Trinity Sunday

God so loved the world he gave his only Son

 Fr. Raymond Lafontaine, E.V.  June 7, 2020

Winston Churchill once referred to the Soviet Union as “a mystery wrapped in an enigma.”  For many Catholics, when you ask them about the Trinity, you get a similar response. Their belief in the doctrine of the Trinity is notional, not real; it is something remote, incomprehensible, disconnected from the concerns of daily life. 

We often refer to the Trinity as a “mystery”. But what is a mystery?  Is it merely something we can’t understand, no matter how hard we try?  Is it something that, given enough clues, we can “solve”, using the skills of a Sherlock Holmes, Hercule Poirot, or Father Brown - or whoever your favourite detective happens to be? Or, as authors like Dan Brown or Richard Dawkins seem to suggest, is “mystery” a code word developed by religious hierarchs and authority figures, to convince us to stop thinking and blindly believe whatever we’re told? 

It is important for us to know – as Catholics, as Christians – that we are not asked or expected to choose between faith and reason. The Church invites us to a profound dialogue between these two realities: “faith informed by reason, reason transformed by faith.” Being human, we seek to understand.  That is normal and natural.  It is an irrepressible force within the human spirit.  No one is asking us to check our brains at the door with our coats!  But before we can understand something, we need to experience it first.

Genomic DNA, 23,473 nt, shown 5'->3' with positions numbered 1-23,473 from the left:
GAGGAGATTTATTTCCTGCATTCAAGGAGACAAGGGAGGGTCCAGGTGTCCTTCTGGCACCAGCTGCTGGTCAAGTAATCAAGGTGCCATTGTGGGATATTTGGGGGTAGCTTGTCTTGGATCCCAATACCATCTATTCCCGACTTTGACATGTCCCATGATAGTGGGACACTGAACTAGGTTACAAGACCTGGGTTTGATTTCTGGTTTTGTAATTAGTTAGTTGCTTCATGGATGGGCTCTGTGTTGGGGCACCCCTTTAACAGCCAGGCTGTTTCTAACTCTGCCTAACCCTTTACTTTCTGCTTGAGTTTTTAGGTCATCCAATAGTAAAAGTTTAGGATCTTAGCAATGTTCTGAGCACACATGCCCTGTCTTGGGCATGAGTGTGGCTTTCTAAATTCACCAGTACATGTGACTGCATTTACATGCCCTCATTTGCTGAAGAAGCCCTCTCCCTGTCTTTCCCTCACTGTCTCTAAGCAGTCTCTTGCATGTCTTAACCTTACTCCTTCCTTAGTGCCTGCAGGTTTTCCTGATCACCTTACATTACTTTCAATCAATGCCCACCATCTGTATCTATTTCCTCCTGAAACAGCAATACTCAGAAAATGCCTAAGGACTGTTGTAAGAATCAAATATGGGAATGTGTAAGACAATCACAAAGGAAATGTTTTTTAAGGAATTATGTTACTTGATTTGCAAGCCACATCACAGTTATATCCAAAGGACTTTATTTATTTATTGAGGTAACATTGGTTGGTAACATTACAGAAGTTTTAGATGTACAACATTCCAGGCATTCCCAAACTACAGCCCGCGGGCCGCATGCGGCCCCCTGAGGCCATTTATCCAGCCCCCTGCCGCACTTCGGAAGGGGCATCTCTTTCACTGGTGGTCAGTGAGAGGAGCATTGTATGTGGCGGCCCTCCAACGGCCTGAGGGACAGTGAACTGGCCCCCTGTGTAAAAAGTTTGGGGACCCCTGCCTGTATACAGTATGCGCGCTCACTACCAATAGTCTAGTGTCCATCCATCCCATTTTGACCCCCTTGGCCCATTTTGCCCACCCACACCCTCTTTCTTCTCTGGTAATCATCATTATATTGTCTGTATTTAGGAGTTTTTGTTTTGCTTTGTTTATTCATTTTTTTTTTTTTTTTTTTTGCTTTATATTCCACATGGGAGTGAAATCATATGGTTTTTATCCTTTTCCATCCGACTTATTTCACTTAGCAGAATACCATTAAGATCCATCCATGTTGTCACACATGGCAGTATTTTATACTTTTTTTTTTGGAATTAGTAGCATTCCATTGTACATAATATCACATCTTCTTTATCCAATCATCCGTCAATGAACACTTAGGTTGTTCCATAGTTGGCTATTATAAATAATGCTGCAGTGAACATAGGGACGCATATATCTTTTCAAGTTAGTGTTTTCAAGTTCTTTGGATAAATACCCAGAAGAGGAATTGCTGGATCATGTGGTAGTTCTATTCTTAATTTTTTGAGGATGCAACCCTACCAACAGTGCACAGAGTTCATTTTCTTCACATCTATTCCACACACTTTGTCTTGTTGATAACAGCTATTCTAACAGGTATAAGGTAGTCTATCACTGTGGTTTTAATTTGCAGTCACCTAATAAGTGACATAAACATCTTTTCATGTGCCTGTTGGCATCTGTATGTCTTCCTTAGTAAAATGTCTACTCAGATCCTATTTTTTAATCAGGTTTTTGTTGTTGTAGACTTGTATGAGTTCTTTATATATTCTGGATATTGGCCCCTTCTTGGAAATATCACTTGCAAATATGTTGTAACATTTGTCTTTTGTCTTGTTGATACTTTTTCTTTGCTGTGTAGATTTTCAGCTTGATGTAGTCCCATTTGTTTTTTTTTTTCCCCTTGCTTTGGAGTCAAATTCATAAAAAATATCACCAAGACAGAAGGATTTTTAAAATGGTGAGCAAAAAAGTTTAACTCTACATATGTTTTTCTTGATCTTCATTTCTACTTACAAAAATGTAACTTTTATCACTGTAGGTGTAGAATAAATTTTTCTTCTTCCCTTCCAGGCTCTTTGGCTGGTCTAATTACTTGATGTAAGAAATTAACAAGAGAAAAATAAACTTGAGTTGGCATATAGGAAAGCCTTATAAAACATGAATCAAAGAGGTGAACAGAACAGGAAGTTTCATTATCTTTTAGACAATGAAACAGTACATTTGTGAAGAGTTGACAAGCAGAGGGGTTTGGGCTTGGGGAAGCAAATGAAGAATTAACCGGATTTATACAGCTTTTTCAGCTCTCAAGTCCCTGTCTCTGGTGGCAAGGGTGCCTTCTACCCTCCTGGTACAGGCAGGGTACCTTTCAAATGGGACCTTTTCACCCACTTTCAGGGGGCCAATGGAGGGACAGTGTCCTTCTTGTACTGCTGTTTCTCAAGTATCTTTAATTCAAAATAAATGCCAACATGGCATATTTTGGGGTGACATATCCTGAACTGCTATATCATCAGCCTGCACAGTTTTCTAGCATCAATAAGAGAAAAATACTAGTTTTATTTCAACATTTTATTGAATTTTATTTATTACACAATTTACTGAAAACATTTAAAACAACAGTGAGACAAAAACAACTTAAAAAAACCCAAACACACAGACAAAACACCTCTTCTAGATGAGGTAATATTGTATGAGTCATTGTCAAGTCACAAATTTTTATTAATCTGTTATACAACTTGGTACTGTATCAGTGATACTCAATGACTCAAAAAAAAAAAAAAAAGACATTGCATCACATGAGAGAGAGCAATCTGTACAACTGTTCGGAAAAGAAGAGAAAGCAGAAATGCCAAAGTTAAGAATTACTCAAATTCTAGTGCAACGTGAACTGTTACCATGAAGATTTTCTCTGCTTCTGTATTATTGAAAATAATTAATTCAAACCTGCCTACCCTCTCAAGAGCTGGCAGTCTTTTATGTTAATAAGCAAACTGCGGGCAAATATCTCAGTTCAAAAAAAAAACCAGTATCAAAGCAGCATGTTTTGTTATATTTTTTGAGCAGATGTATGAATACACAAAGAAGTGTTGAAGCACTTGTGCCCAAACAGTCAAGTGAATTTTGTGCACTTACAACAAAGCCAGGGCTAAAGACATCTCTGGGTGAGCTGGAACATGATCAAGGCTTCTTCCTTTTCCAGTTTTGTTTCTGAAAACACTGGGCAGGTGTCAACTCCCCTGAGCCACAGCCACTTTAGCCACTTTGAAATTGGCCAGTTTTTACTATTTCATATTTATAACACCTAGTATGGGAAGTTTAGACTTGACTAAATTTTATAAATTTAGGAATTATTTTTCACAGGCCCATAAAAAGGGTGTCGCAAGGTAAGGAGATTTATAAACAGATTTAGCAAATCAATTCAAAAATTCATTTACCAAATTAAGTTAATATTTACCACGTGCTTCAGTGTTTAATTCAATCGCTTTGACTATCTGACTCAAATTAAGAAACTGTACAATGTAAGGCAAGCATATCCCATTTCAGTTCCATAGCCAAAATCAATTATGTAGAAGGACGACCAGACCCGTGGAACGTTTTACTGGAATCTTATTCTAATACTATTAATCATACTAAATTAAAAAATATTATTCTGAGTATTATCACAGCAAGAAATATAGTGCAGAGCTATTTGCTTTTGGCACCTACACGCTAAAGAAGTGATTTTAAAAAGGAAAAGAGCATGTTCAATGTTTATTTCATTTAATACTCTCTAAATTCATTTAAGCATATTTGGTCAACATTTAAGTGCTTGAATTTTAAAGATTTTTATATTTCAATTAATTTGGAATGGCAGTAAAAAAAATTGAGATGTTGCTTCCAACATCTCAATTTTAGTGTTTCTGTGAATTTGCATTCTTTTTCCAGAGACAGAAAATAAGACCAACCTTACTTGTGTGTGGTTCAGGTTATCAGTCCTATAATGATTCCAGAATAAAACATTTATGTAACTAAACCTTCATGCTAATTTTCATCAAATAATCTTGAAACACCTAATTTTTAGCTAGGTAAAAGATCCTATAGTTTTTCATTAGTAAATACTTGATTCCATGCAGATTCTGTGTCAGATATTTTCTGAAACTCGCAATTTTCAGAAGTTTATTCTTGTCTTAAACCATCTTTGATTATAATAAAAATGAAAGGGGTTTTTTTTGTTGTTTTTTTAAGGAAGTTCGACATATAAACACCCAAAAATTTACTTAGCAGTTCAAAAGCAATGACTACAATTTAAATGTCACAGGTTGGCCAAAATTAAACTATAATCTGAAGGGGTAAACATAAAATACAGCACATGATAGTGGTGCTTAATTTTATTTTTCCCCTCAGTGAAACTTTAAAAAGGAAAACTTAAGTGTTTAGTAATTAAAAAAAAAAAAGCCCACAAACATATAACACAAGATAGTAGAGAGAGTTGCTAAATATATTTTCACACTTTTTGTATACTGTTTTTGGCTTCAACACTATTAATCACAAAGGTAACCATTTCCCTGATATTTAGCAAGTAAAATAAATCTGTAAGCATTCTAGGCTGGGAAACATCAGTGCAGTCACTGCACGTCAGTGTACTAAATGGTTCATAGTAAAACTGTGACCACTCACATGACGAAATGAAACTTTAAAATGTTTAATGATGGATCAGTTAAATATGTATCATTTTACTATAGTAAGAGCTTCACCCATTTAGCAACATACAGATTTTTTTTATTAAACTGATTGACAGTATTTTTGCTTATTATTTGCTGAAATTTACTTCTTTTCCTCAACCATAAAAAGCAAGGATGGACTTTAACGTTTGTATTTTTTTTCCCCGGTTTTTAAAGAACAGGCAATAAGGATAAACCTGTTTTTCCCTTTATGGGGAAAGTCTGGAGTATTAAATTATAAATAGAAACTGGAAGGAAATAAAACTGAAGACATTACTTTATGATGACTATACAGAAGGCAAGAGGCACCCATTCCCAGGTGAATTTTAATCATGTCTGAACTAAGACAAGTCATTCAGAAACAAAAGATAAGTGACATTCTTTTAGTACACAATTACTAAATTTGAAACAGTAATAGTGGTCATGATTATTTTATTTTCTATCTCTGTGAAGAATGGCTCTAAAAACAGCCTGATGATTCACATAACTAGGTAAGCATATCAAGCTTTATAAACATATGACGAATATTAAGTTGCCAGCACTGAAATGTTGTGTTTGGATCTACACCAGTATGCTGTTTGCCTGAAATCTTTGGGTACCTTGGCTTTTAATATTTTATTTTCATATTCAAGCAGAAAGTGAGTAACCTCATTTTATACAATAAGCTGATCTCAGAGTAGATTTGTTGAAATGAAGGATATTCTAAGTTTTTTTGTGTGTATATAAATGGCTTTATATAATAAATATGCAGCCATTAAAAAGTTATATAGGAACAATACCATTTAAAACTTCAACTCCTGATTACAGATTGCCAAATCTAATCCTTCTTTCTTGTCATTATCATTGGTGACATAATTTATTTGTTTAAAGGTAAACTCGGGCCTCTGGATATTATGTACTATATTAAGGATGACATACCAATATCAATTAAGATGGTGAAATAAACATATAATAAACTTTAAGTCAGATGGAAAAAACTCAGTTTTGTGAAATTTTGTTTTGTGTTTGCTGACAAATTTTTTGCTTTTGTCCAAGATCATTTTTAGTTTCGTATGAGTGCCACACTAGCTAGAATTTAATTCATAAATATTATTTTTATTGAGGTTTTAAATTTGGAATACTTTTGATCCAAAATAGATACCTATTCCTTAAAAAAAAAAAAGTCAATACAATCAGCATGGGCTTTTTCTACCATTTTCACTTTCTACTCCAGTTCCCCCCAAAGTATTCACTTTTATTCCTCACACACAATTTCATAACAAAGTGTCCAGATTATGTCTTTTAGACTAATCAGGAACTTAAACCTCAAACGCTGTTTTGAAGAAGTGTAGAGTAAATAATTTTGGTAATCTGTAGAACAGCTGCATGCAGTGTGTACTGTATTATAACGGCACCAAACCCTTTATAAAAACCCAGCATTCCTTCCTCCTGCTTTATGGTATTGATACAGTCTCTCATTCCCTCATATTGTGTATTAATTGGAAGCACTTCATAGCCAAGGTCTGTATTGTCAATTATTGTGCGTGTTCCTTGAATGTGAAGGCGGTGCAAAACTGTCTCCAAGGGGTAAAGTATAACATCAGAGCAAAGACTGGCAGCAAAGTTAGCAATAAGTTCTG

In his seminal work Insight: A Study in Human Understanding, Canadian philosopher Bernard Lonergan traces the movement of the human spirit from experience to understanding, understanding to judging, judging to choosing, choosing to loving.  If this movement is present in all forms of human knowing, how much more is it so with the experience of religious faith and love: love so infinite that it is beyond our capacity to grasp or imagine, yet a love that is made available to us as free gift, “poured out into our hearts by the Holy Spirit”, to which Paul bears witness today in his letter to the Romans.  

Faith in God, belief in the Trinity, in the God who is love, is not about easy formulas or learned theological arguments.  Nor is it about blind faith, passive submission to religious creeds.  It is the Mystery of Divine Love: beyond the understanding of the wisest theologian, the most brilliant scientist, the most powerful politician; and yet, given to us as Gift, available to the vulnerable, the humble, the child, the poor in spirit.  It is the revelation that God, in God’s very self, is relationship, overflowing love. God embraces us: our joys and hopes, our pain and struggles, all that belongs to our human existence. God does not stand above us or apart from us, but in solidarity with us.  We are not alone.  This is the truth that the saints, like 14th century English mystic Lady Julian of Norwich, knew both from revelation and personal experience: